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Mechanisms and ecology of bacterial chitin degradation
Uppsala University, Disciplinary Domain of Science and Technology, Biology, Department of Ecology and Genetics, Limnology.
Uppsala University, Disciplinary Domain of Science and Technology, Biology, Department of Ecology and Genetics, Limnology.
(English)Manuscript (preprint) (Other academic)
Identifiers
URN: urn:nbn:se:uu:diva-131084OAI: oai:DiVA.org:uu-131084DiVA: diva2:352724
Available from: 2010-09-22 Created: 2010-09-22 Last updated: 2011-03-21
In thesis
1. Bacterial Degradation and Use of Chitin in Aquatic Habitats
Open this publication in new window or tab >>Bacterial Degradation and Use of Chitin in Aquatic Habitats
2010 (English)Doctoral thesis, comprehensive summary (Other academic)
Abstract [en]

Chitin belongs to the most abundant biopolymers on earth where it has an important role as a structural element in crustaceans, insects, fungi and some phytoplankton. Missing evidence for long-term accumulation of chitin in nature implies fast turnover and as chitin is composed of aminosugar subunits it holds central roles in both carbon and nitrogen cycles. The aim of this thesis was to contribute to a better understanding of organic matter cycling by learning more about the diversity, function and ecology of bacteria that degrade chitin. A metagenome-enabled study of the spatial distribution of chitinolytic bacteria in aquatic ecosystems identified salinity as the major environmental factor for shaping their community composition. To address the role of alternative environmental variables controlling chitinolytic communities, a temporally resolved study was completed in a dimictic freshwater lake. Pronounced seasonal change in the indigenous chitinolytic community was observed and parallel measured environmental parameters pointed to the availability and crystalline form of chitin as significant controlling factors.  The different ecological niches occupied by microbes that utilize chitin for growth were studied in an experimental study. Single-cell quantification of chitinolytic cells and cells incorporating chitin hydrolysis products suggested that commensal use of chitin hydrolysis products without simultaneous chitinase activity could be an important ecological strategy in freshwater bacterioplankton communities. Members of the ubiquitous and often quantitatively dominant group of freshwater Actinobacteria Ac1 were identified as particularly active in this “cheater” lifestyle. Further experiments based on artificially created gradients in bacterial diversity demonstrated the importance of specific bacterial populations and community composition rather than overall community richness in controlling more specific functions such as chitin and cellulose degradation. To conclude, results of this thesis provide insight into the biogeography, niche-separation and species interactions of the functional community of chitin degraders and the influence of general bacterial diversity to the respective system functioning.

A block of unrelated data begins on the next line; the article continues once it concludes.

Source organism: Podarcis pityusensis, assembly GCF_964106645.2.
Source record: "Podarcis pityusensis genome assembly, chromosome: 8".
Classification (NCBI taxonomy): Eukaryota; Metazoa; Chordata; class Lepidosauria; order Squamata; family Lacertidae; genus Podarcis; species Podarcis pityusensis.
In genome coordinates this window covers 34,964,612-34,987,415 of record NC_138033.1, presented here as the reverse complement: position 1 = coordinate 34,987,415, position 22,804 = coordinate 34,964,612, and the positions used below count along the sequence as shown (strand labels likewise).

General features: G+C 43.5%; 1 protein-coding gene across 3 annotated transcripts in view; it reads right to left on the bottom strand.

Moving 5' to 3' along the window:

Place, publisher, year, edition, pages
Uppsala: Acta Universitatis Upsaliensis, 2010. 48 p.
Series
Digital Comprehensive Summaries of Uppsala Dissertations from the Faculty of Science and Technology, ISSN 1651-6214 ; 770
Keyword
Chitin, organic matter degradation, microbial ecology, functional guild
National Category
Biological Sciences
Identifiers
urn:nbn:se:uu:diva-131128 (URN)978-91-554-7902-2 (ISBN)
Public defence
2010-11-05, Ekmansalen, Evolutionsbiologisk Centrum, Norbyv. 18 D, Uppsala, 10:00 (English)
Opponent
Supervisors
Note
Felaktigt tryckt som Digital Comprehensive Summaries of Uppsala Dissertations from the Faculty of Science and Technology 700Available from: 2010-10-15 Created: 2010-09-23 Last updated: 2011-03-21Bibliographically approved

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